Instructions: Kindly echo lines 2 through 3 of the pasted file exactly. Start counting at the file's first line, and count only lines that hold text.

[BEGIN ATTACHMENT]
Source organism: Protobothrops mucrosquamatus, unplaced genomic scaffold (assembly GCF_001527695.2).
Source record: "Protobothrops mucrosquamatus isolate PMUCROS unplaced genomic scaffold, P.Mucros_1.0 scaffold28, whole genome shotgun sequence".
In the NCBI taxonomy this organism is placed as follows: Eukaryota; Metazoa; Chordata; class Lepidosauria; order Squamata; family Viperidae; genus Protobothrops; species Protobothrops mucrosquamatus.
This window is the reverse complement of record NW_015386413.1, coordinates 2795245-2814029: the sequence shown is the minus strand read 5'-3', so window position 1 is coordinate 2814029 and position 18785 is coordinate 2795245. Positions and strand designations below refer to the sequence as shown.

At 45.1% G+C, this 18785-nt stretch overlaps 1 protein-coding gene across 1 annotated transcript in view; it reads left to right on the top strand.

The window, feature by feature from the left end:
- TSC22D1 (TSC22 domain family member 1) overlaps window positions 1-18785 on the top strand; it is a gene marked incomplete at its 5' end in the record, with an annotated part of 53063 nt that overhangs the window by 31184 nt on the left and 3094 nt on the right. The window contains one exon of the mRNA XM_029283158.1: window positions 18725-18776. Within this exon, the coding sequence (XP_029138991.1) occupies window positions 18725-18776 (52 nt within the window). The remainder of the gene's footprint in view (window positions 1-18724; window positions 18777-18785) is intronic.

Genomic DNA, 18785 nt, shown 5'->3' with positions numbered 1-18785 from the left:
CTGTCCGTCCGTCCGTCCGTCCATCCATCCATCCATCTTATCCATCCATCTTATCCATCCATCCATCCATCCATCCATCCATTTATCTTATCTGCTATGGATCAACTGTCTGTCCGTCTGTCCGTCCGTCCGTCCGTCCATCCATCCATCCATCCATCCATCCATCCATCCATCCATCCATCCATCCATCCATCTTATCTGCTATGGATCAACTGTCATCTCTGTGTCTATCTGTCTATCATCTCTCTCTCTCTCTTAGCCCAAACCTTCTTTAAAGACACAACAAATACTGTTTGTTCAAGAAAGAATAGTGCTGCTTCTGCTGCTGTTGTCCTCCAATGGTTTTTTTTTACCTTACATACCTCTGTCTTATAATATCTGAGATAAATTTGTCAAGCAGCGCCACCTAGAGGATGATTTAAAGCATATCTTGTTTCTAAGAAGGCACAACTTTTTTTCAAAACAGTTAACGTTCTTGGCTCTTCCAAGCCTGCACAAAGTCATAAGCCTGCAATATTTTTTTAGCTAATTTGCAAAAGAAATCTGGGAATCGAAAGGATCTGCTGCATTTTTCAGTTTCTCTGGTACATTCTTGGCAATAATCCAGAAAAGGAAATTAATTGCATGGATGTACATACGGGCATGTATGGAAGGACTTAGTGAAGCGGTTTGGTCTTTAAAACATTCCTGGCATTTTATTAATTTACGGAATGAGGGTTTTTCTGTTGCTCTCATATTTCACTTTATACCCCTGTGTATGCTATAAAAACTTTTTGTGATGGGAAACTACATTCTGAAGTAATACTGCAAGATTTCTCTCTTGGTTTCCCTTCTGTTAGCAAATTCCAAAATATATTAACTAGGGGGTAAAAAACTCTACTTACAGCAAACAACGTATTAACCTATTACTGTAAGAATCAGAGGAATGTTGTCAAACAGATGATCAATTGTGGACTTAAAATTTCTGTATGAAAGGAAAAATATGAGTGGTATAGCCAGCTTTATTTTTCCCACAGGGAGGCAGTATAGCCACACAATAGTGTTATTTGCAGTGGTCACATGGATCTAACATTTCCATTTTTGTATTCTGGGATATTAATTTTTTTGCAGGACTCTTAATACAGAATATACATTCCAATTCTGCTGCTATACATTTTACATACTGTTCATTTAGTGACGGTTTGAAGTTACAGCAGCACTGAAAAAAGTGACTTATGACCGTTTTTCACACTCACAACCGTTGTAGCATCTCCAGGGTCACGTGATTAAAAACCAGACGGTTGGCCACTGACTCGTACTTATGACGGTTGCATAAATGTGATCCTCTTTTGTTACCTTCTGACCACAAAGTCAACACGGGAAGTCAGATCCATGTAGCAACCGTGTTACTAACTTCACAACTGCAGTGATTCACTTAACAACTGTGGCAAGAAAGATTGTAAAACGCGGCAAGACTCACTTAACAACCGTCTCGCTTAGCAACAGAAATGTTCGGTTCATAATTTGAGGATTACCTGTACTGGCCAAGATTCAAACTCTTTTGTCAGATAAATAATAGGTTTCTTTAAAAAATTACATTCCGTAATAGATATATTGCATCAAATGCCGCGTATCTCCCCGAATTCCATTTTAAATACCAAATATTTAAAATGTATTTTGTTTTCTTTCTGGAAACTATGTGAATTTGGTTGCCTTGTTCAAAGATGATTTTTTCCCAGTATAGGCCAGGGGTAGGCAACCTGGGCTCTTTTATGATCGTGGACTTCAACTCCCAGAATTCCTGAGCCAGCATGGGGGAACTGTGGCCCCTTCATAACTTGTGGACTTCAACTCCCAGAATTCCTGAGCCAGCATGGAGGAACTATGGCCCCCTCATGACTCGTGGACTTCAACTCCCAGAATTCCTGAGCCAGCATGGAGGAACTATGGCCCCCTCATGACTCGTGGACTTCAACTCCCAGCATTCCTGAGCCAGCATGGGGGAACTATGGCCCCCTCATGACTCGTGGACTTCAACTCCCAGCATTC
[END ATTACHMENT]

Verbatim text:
Source record: "Protobothrops mucrosquamatus isolate PMUCROS unplaced genomic scaffold, P.Mucros_1.0 scaffold28, whole genome shotgun sequence".
In the NCBI taxonomy this organism is placed as follows: Eukaryota; Metazoa; Chordata; class Lepidosauria; order Squamata; family Viperidae; genus Protobothrops; species Protobothrops mucrosquamatus.